Marking the Moment – the death of Jim Stynes

markingmomentdiagramJim Stynes spent his final moments with his wife and two children. It was an intimate end to a very public two-and-a-half year battle with cancer.

As understandably private as it was, Stynes’ death was also an event of the people. Australians were determined to mark it and remember the life of one of Australia’s greatest recent migrants: an Irishman who had arrived in Australia as an 18-year-old; won a Brownlow Medal and an Order of Australia medal; run the Melbourne Football Club; helped a heap of young people through charitable works and touched millions as he shared his cancer fight with the nation.

Sharing, commenting and Liking on Facebook was how many Australians (and Irishmen) chose to do this.

In fact, Share Wars data shows that of all the news stories about people that were shared on Facebook between March and May in 2012 – including those about sport and rock stars, criminals and politicians – Jim Stynes’ death was shared more than any other.

People felt they knew Stynes and they liked him. Many would have remembered him as a footballer, some as a saviour of youth. These factors contributed to the sharing of news of his death as did the fact he was also famous in his native Ireland.


Jim Stynes in his pomp.

The sharing behaviour around the Stynes story is a classic case of what we term ‘Marking the Moment’, when readers of news content share to recognise that something significant has happened. It’s almost always driven by memory and nostalgia.

Last week, Hal outlined the classification we have developed for news content shared through social networks. This is based on the analysis of the Stynes story and hundreds of others in the million-plus articles we captured between March and May 2012.

Marking the moment is a subset of ‘Newsbreaking’ which, alongside ‘Norming’ and ‘Sharing’, is one of our three primary sharing categories. So far in our analysis, we’ve been able to categorise all social distribution of news content into one of these three groups.

The most dominant of these categories – Norming, in which people share content to identify with a particular point of view – is not really sharing at all. It’s more about taking a position and telling your network, “You’re either with me or against me”. It’s a way for users to define their boundaries of taste and decency and to find out who among their network is on their team (and who is not).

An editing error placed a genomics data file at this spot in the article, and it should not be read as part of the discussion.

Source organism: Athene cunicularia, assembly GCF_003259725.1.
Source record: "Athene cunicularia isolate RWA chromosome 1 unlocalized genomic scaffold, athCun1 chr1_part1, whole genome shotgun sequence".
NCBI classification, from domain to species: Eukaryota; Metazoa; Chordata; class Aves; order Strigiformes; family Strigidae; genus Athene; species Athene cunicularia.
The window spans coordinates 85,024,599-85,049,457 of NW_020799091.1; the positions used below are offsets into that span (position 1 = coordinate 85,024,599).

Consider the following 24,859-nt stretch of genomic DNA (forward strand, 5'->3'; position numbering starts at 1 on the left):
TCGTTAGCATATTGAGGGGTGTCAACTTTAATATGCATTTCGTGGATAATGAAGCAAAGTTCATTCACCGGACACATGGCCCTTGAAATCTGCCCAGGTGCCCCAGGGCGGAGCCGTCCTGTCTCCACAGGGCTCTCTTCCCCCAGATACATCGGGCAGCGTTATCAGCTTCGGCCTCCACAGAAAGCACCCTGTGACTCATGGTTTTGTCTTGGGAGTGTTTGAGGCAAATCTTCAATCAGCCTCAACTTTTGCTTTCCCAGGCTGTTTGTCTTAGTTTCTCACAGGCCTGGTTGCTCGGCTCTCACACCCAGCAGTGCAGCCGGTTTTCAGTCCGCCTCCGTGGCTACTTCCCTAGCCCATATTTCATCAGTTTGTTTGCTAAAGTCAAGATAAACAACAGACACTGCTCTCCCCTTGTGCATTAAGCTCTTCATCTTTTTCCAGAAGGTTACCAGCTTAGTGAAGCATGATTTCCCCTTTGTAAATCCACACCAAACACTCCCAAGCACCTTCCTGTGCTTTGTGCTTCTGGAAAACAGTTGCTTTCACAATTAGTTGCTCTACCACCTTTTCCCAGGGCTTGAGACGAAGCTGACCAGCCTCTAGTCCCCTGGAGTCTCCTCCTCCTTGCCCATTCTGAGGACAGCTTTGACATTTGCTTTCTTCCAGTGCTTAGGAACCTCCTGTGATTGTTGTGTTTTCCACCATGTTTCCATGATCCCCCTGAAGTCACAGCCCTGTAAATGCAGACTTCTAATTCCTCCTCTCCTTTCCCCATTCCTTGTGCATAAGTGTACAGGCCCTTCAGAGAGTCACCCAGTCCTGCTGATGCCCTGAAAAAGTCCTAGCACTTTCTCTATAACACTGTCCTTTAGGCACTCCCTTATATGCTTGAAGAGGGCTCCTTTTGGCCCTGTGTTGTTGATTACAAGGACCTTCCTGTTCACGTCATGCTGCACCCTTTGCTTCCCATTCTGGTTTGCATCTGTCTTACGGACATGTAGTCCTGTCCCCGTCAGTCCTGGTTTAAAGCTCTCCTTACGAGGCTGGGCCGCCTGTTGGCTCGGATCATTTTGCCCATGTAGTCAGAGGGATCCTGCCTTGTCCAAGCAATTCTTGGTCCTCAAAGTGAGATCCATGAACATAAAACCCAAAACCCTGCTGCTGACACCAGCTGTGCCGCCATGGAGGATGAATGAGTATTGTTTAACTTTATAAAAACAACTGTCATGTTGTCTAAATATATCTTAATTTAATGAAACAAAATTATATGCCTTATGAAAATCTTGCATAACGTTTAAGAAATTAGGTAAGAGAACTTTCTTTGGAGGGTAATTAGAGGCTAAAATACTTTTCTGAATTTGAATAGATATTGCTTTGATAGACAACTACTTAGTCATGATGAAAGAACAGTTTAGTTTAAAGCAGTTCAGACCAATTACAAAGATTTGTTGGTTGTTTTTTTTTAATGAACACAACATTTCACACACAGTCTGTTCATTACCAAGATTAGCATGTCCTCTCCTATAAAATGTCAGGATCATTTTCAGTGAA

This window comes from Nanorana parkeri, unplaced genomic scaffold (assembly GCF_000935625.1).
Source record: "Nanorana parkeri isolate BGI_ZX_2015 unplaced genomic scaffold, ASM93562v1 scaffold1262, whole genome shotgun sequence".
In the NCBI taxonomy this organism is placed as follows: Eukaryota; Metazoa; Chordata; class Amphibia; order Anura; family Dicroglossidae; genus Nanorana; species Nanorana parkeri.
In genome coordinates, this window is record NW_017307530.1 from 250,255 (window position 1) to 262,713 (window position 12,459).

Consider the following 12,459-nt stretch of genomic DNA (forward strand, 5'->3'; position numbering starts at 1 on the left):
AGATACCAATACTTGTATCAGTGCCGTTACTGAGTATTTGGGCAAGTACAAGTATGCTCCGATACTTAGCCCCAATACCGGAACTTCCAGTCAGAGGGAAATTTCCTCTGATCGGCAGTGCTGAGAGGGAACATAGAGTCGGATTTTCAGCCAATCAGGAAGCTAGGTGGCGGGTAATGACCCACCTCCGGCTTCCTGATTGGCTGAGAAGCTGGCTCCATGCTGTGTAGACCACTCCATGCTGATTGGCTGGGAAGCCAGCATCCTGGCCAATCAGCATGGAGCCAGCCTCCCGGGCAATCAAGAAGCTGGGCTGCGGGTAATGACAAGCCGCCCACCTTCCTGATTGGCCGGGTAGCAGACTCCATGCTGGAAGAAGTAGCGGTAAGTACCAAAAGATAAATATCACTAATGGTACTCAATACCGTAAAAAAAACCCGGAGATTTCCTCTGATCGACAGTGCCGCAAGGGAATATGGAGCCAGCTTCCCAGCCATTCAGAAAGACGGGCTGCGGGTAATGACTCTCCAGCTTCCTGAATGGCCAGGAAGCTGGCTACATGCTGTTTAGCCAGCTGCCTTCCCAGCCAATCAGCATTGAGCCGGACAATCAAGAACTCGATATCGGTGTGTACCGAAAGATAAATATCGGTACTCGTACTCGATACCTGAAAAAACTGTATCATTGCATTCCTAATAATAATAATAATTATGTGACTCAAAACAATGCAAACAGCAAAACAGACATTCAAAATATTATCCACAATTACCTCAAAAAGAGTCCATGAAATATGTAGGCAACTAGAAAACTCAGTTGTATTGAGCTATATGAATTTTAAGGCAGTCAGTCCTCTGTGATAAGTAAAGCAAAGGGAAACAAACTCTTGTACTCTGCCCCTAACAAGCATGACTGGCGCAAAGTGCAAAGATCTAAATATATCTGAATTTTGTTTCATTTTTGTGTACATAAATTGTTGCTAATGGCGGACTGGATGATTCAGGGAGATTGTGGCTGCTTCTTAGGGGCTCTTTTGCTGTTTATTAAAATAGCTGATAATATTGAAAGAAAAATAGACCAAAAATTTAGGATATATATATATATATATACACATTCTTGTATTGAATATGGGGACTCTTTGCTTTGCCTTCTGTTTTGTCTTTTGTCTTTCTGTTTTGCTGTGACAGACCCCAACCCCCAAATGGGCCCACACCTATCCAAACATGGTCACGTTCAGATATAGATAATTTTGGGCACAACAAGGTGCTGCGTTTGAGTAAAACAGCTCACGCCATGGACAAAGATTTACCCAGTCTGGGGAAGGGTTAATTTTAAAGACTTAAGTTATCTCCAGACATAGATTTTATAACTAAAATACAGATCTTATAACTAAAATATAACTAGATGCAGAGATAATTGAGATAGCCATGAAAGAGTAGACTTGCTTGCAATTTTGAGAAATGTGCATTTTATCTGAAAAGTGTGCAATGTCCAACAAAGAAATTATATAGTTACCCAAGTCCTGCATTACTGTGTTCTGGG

Newsbreaking, on the other hand, is genuine sharing. In our classification, Newsbreaking’s second strand (alongside Marking the Moment) is ‘Explaining’. Explaining is the digital equivalent of cutting out a newspaper article to show someone.

Marking the Moment is similar but comprises specific elements that set it apart. Marking the Moment generally contains a dose of nostalgia – which prompts readers and their networks to remember better times, reminisce or feel their age – or priming, in which readers have been prepared for a particular outcome based on an understanding of the narrative to that point.

There was a bit of both happening with the Stynes story. Australians knew Stynes as footballer first, then as a club president and then as a family man fighting cancer. As the end drew near, they were prepared for his death. Many would have remembered Stynes as a long-haired, mobile young ruckman from his playing days. It must have felt like yesterday to many. A decent portion of them would have been over-40 themselves and found the news of his death, aged just 45, an unsettling mirror on their own mortality.

Interestingly, most of the other notable people whose deaths were extensively shared by Australians during this period were musicians: Bee Gees’ Robin Gibb, Beastie Boys’ Adam Yauch, Men At Work’s Greg Ham, Booker T & the MGs’ Donald ‘ Duck’ Dunn, Aboriginal troubadour Jimmy Little, disco’s Donna Summer, actor Jon Blake, Crowded House’s Peter Jones, Cold Chisel’s Steve Prestwich, Aussie pop singer Edith Bliss, restaurateur Vlado Gregurek, mountain climber Lincoln Hall, actress Kathryn Joosten, designer of the Raleigh chopper bicycle Alan Oakley, Where the Wild Things Are author Maurice Sendak and Marshall amplifiers founder Jim Marshall.

The startling thing about this list is that everyone on it, like Stynes himself, has played a part in defining a period for our generations. Their various feats have lifted the ordinary among us out of the day-to-day and brought a sense of magic to our lives.

When the people who created these fantastic memories die, we mourn the end of an era or a link to an era already gone. This brings us closer to the end of our existence and so we mark the moment. To remember and be remembered.

Andrew Hunter

About Andrew Hunter

Andrew Hunter is Editor-in-Chief of Microsoft's MSN. Twitter: @Huntzie

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